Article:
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Columnist: Koby Schellenger

Scouting Report: Clay Buchholz
May 27, 2007

Clay Buchholz was drafted in the supplemental round of the 2005 baseball draft by the Boston Red Sox. His draft stock slipped somewhat due to some trouble with the law, but things couldn't have worked out better so far for the Sox or Buchholz. After two good seasons in the minors, Buchholz is making a name for himself in Double-A, Portland. After dueling Roger Clemens last week, Moundtalk takes a look at the young Red Sox pitcher.

Starting in Rookie Ball, the Angelina CC product threw over 40 innings in the New York-Penn League at Lowell in 2005. He showed exactly what the Sox thought they were getting: a good pitcher who needed some refinement. He struck out more than one per inning but struggled somewhat with control.

After what was deemed a successful 2005 campaign, the Sox promoted Buchholz to Low-A, Greenville to start 2006. He threw just over 100 innings there with good success before being promoted to High-A, Wilmington for three starts. At both levels he maintained a higher than one strikeout per inning ratio and was very stingy about allowing base runners.

In a marginally surprising move, the Sox started Buchholz off in Double-A, Portland for 2007. He has risen to the occasion, to say the least. In 45 2/3 innings pitched, the six-foot-three righty has allowed just 39 base runners. He's struck out 61 and shown an advanced ability to command his secondary pitches and progress in the effectiveness of his pitches.

Buchholz wields four pitches regularly. He throws everything hard and with sharp bite. His strength is in his makeup. He rarely gets rattled and doesn't try to overthrow when he gets in trouble.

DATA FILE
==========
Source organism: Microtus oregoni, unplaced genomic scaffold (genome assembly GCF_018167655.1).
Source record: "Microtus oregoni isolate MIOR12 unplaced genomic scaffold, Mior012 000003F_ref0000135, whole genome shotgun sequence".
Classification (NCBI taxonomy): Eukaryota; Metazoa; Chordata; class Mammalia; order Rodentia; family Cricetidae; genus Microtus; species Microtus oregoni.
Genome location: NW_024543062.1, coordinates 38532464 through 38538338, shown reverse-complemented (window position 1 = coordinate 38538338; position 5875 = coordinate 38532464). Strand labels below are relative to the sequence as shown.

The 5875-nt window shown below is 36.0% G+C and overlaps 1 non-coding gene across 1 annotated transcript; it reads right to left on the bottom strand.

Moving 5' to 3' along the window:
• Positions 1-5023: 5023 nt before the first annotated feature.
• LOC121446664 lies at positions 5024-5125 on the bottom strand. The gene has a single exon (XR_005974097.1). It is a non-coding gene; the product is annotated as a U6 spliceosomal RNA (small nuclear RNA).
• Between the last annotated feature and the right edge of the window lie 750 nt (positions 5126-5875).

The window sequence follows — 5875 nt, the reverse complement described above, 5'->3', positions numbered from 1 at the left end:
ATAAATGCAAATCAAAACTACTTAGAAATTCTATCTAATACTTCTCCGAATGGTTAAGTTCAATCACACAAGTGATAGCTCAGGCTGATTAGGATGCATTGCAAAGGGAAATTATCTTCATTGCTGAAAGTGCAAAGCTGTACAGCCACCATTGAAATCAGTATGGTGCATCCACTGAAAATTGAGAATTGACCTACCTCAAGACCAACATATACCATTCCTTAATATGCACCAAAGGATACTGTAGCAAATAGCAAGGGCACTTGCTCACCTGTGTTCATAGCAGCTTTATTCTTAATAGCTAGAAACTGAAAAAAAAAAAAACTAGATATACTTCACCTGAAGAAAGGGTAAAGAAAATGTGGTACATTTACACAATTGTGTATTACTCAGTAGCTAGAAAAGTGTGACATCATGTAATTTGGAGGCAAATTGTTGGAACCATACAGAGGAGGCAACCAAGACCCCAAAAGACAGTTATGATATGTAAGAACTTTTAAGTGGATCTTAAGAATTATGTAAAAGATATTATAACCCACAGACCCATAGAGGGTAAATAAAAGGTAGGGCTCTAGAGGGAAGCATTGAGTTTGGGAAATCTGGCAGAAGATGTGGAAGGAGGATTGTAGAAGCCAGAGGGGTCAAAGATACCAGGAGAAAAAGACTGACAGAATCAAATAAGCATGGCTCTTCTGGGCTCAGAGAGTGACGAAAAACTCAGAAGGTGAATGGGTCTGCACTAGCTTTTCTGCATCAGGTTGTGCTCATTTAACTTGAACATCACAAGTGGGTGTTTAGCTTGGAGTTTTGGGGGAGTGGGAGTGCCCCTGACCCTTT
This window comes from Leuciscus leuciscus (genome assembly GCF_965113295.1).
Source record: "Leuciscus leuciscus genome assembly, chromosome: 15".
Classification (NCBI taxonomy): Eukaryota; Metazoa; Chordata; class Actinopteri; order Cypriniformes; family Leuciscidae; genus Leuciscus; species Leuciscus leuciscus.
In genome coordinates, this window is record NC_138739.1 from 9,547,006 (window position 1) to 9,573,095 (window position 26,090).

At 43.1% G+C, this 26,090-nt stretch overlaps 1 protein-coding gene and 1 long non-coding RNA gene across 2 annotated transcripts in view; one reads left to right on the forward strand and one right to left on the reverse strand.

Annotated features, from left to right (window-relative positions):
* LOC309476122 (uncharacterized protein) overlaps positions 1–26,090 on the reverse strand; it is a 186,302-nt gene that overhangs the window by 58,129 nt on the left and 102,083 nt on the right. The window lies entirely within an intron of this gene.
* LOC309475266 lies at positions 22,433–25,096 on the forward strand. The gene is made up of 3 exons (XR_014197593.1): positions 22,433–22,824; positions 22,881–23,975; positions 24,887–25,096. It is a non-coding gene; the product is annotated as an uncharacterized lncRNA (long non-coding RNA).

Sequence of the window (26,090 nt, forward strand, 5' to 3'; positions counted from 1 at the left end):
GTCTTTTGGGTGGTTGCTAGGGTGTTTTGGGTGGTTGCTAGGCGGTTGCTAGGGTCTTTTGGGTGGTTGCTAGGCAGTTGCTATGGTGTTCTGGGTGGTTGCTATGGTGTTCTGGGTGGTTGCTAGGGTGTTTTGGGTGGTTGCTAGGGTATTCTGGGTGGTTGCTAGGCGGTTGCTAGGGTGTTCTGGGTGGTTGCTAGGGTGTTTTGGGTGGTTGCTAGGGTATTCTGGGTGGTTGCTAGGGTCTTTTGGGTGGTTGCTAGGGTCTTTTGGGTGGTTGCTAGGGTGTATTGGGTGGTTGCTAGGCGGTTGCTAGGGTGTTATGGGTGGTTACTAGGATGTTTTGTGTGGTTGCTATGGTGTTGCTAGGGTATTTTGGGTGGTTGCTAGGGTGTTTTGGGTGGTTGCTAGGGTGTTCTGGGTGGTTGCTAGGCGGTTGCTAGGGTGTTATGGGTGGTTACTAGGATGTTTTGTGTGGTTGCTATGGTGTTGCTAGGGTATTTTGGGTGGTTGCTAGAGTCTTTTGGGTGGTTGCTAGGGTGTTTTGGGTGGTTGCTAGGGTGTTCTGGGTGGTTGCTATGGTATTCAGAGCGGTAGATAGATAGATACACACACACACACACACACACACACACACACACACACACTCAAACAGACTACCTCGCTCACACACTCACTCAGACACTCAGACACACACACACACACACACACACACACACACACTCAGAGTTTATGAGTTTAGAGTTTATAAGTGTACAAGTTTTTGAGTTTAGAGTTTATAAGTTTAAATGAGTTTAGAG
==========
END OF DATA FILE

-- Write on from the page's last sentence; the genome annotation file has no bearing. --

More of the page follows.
His fastball is his main pitch which he works off of. As most young pitchers do, he tends to rely on his fastball a bit too much. This is something that has begun to change since moving up to Double-A. His fastball sits in the low-90s but as the game goes on, he is often able to dial it up to the 95-97 range. Fastball has good movement but that aspect could be improved.

Buchholz throws a two varieties of changeups. He'll primarily throw a straight change that sits right around 80 mph. Occasionally he'll mix in a circle change. He gets good movement and disguises it well. If he's going to continue to succeed at higher levels, he'll need to improve his changeup.

His out pitch is a hard breaking curveball. From time to time he'll mix in a tighter curve with less break but can be very deadly when used correctly. His curveball is his best pitch and combined with his fastball, makes a very good combination of pitches to start from.

His last pitch that he'll throw regularly is a slider. He's not throwing it as much this year, from what I've seen, than he has in the past but is certainly throwing it more effectively. It still needs some work but could become a very solid fourth pitch for him.

With a hot start so far, Buchholz could be in line for a promotion to Triple-A at the All-Star Break. If Boston gets into trouble with their major league rotation, Buchholz could have an outside chance at getting a shot this season. If not, next year will be his rookie campaign and he should have plenty of success.

Posted by Koby Schellenger: May 27 at 2:42 PM

 Comment on Scouting Report: Clay Buchholzforum

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[1] by Boston Redsox on 05/29/2007 05:43 pmreply
this kids gonna be a beast
[2] by TheRealDeal on 05/29/2007 10:46 pmreply
Definitely sounds like someone to keep an eye on.
[3] by OLLiE on 05/30/2007 05:36 amreply
Wasn't he converted into a pitcher?
[4] by Boston Redsox on 05/30/2007 05:51 amreply
OLLiE wrote:
Wasn't he converted into a pitcher?

No idea, but that kid has a sick curve.
[5] by guru4u on 05/30/2007 06:28 amreply
OLLiE wrote:
Wasn't he converted into a pitcher?

Not to my recollection. I believe he was drafted as a pitcher by the Sawx.
[6] by DOH!!! on 05/30/2007 09:16 amreply
Boston Redsox wrote:
OLLiE wrote:
Wasn't he converted into a pitcher?

No idea, but that kid has a sick curve.

Yes. I saw his curve ball Sunday (I think or whatever the day Duke played JHU in the Lacrosse Championship). It was nasty.
[7] by kschellenger on 05/30/2007 09:56 amreply
He had been a shortstop in college I believe. But I think an injury pretty much ended that. I can't recall for sure though.

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